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Interview:
Britain's Lawson is ready to make some noise in the U.S.
 

By GARY GRAFF
Digital First Media, @GraffonMusic

» See more SOUND CHECK

The British group Lawson has established itself well in its homeland.

Now it has the U.S. in its crosshairs.

The quartet's 2012 debut album, "Chapman Square," was a Top 5 hit in the U.K., and it's logged five Top 10 singles across the pond. It's renewed U.S. push, meanwhile, includes the new single "Roads," an EP in August, an album possibly before the end of year and, frontman Andy Brown says, plenty of touring.

"It's about being here, to be honest. That's the most important thing," Brown, 28, says by phone from Washington, D.C. "You really need to be here (in the U.S.) for a certain amount of time. You can build up a buzz then go back to the U.K. for the next six months and people can forget about you. You need to put the time in here."

And, the Liverpool native quickly adds, he and his bandmates don't mind that at all. "That's what we want to do; we want to spend as much time here as possible," Brown explains. "Our music really suits the American market, I think. Hearing what's on radio, it fits nicely among the other things being played."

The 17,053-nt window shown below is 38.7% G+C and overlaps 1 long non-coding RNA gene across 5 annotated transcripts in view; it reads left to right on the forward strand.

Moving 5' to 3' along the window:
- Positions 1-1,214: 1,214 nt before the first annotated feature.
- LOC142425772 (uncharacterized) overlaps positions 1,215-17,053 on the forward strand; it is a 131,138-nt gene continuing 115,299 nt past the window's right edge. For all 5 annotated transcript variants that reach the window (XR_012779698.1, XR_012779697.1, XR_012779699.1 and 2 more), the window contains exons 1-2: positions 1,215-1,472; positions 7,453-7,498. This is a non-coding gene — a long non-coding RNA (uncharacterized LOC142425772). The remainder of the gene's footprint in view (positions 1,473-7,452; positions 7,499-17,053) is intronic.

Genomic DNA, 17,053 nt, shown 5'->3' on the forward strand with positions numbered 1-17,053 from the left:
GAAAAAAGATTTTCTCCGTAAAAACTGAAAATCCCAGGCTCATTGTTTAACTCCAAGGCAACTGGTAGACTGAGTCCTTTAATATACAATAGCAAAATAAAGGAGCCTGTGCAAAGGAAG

Lawson also made the plunge to record in the U.S., working on its sophomore album with producer John Fields at the famed Blackbird Studios in Nashville. "Four U.K. guys living in a house in Nashville, we were just loving it and loving life and getting out there and being part of it all," Brown says. "We definitely made our mark on Nashville."

Many of the new songs, however, were inspired by dark times for Brown. He actually named the band after the surgeon who successfully removed a brain tumor when he was 20. But during late 2013 and early 2014 he was hospitalized with liver failure and "sort of knocking on death's door, really." But the resulting songs, he promises, are anything but downers.

"The whole thing was an inspiration for me, really changed my whole perspective on life," Brown explains. "I had a new lease on life, a chance to write these uplifting songs. They're about staying positive and in the moment, not letting your head drop or anything. Writing them definitely kept my spirits up."

Lawson and Sheppard

Friday, July 31. Doors open at 6:30 p.m.

The Pike Room in the Crofoot, 1 S. Saginaw St., Pontiac.

Tickets are $12 in advance, $15 day of show.

Call 248-758-9770 or visit www.thecrofoot.com.

Web Site: www.thecrofoot.com

Send your thoughts and comments to Gary Graff

 



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